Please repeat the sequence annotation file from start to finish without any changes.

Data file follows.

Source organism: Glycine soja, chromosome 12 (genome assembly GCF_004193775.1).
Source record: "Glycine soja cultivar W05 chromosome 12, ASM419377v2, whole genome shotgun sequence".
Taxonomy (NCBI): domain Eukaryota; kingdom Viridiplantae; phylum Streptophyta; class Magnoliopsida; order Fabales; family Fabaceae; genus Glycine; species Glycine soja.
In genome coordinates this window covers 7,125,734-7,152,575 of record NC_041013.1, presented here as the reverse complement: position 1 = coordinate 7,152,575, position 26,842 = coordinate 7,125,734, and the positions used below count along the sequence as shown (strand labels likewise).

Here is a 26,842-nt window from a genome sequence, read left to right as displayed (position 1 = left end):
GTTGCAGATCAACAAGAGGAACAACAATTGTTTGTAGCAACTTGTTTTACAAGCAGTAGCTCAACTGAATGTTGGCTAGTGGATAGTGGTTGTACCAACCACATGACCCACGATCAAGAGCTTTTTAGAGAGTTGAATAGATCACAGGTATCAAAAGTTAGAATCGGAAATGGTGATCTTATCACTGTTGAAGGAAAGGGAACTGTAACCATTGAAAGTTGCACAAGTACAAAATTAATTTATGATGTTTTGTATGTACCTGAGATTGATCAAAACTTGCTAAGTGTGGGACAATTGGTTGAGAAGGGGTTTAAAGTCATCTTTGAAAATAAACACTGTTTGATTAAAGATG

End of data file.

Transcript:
Source organism: Glycine soja, chromosome 12 (genome assembly GCF_004193775.1).
Source record: "Glycine soja cultivar W05 chromosome 12, ASM419377v2, whole genome shotgun sequence".
Taxonomy (NCBI): domain Eukaryota; kingdom Viridiplantae; phylum Streptophyta; class Magnoliopsida; order Fabales; family Fabaceae; genus Glycine; species Glycine soja.
In genome coordinates this window covers 7,125,734-7,152,575 of record NC_041013.1, presented here as the reverse complement: position 1 = coordinate 7,152,575, position 26,842 = coordinate 7,125,734, and the positions used below count along the sequence as shown (strand labels likewise).

Here is a 26,842-nt window from a genome sequence, read left to right as displayed (position 1 = left end):
GTTGCAGATCAACAAGAGGAACAACAATTGTTTGTAGCAACTTGTTTTACAAGCAGTAGCTCAACTGAATGTTGGCTAGTGGATAGTGGTTGTACCAACCACATGACCCACGATCAAGAGCTTTTTAGAGAGTTGAATAGATCACAGGTATCAAAAGTTAGAATCGGAAATGGTGATCTTATCACTGTTGAAGGAAAGGGAACTGTAACCATTGAAAGTTGCACAAGTACAAAATTAATTTATGATGTTTTGTATGTACCTGAGATTGATCAAAACTTGCTAAGTGTGGGACAATTGGTTGAGAAGGGGTTTAAAGTCATCTTTGAAAATAAACACTGTTTGATTAAAGATG